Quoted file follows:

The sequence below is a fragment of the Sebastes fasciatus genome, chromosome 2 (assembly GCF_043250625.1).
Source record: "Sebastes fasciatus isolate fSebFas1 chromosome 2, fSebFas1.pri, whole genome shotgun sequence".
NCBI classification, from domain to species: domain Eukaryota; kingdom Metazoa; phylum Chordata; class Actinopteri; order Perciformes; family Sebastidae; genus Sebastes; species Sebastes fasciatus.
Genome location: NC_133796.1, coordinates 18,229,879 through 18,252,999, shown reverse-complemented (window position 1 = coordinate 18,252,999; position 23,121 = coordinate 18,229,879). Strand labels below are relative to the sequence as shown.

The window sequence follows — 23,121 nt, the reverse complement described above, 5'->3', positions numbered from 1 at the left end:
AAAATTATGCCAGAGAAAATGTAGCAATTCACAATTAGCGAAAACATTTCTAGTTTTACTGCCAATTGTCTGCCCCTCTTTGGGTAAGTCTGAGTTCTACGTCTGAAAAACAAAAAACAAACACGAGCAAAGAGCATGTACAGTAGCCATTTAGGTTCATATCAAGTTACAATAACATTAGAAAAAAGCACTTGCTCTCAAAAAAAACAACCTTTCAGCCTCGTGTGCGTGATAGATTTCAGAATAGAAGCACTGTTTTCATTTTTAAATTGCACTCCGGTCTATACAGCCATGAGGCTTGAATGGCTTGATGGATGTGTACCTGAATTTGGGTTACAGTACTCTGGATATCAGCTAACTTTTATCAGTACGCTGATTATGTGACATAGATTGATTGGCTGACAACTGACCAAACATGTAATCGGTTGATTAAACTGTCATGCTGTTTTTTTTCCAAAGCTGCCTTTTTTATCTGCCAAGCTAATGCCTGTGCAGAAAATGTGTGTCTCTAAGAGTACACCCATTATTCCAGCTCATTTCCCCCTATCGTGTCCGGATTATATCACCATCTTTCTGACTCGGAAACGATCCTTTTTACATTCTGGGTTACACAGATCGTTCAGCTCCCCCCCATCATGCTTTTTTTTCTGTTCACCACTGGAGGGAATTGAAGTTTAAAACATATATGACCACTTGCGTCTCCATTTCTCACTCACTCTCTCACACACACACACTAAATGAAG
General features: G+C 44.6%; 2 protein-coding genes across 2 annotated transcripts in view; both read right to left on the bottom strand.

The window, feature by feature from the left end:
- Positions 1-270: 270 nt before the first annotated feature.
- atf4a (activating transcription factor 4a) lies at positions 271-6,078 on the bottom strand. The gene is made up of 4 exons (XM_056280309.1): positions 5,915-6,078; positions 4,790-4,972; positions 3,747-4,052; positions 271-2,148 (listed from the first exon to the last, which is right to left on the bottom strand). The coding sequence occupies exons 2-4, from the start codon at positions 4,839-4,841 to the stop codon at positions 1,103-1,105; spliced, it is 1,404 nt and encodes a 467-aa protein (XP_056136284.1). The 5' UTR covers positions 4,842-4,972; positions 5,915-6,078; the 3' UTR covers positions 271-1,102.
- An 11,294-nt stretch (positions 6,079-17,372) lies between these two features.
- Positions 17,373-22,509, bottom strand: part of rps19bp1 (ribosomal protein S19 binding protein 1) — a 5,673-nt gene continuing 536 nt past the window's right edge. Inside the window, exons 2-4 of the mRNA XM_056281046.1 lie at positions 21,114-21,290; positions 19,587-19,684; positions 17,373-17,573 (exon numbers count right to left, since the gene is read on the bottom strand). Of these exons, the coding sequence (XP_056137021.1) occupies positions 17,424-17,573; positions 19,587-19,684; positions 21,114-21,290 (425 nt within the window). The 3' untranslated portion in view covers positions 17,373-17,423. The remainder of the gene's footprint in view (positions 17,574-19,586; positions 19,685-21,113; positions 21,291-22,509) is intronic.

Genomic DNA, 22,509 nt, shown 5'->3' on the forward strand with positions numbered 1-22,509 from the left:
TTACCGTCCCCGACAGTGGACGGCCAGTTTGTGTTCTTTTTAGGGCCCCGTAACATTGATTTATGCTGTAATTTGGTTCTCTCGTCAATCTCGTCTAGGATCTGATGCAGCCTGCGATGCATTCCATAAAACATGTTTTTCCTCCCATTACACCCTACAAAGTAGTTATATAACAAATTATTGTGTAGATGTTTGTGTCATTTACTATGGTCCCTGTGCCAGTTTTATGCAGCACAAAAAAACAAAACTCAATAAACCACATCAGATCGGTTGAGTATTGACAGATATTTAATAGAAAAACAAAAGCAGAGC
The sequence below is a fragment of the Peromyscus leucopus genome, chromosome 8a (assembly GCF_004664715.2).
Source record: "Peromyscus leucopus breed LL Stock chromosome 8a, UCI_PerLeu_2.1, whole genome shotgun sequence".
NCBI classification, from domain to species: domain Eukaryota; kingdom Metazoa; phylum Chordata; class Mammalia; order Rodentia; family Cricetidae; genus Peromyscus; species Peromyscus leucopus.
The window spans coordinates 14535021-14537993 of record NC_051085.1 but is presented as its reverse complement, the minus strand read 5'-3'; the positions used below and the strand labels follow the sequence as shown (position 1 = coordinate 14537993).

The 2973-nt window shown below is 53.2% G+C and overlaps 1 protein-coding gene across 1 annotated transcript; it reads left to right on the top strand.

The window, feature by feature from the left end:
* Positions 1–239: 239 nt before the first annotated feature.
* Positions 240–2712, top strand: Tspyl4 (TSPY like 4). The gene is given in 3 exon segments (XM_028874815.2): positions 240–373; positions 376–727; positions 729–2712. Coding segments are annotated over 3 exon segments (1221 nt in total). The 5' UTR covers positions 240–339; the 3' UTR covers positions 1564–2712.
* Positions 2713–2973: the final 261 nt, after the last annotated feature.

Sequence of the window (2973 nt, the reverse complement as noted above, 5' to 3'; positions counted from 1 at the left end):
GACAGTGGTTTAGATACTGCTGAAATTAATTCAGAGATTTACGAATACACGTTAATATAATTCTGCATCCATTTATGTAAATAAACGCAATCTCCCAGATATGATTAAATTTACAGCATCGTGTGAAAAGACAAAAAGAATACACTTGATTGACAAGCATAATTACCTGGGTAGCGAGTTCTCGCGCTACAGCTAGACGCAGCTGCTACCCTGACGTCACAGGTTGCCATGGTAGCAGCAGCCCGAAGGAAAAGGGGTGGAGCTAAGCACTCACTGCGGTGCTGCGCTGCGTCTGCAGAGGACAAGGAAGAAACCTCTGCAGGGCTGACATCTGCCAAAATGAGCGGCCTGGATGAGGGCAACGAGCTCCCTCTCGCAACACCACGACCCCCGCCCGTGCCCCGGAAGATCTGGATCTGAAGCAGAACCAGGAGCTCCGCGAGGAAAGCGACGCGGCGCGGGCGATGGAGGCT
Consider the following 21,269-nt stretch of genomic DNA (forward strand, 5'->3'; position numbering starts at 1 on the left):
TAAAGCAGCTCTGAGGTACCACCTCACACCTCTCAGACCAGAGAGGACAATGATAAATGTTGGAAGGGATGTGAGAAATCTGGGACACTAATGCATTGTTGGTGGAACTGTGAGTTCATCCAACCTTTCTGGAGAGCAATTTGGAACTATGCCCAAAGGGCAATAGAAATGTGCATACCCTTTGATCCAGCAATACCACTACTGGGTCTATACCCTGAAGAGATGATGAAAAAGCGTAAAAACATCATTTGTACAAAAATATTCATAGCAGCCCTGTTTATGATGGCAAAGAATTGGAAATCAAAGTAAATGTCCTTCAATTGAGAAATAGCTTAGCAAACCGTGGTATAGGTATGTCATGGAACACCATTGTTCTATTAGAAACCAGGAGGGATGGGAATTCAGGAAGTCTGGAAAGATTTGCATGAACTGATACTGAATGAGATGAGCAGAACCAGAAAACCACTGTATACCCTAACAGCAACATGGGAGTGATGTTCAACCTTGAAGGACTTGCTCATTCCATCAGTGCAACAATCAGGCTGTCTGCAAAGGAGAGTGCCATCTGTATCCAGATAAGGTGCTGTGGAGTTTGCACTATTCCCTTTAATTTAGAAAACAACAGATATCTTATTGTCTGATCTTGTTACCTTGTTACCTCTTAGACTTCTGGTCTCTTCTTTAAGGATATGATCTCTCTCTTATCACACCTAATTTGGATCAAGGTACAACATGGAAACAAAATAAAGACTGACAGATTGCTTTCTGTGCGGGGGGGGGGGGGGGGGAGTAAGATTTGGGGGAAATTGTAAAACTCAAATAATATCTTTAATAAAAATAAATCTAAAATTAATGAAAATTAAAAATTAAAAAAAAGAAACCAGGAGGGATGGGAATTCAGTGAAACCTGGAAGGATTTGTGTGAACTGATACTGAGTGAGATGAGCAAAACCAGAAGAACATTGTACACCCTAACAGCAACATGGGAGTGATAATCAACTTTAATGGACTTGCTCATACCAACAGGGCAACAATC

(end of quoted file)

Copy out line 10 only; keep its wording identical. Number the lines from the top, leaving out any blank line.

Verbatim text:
- atf4a (activating transcription factor 4a) lies at positions 271-6,078 on the bottom strand. The gene is made up of 4 exons (XM_056280309.1): positions 5,915-6,078; positions 4,790-4,972; positions 3,747-4,052; positions 271-2,148 (listed from the first exon to the last, which is right to left on the bottom strand). The coding sequence occupies exons 2-4, from the start codon at positions 4,839-4,841 to the stop codon at positions 1,103-1,105; spliced, it is 1,404 nt and encodes a 467-aa protein (XP_056136284.1). The 5' UTR covers positions 4,842-4,972; positions 5,915-6,078; the 3' UTR covers positions 271-1,102.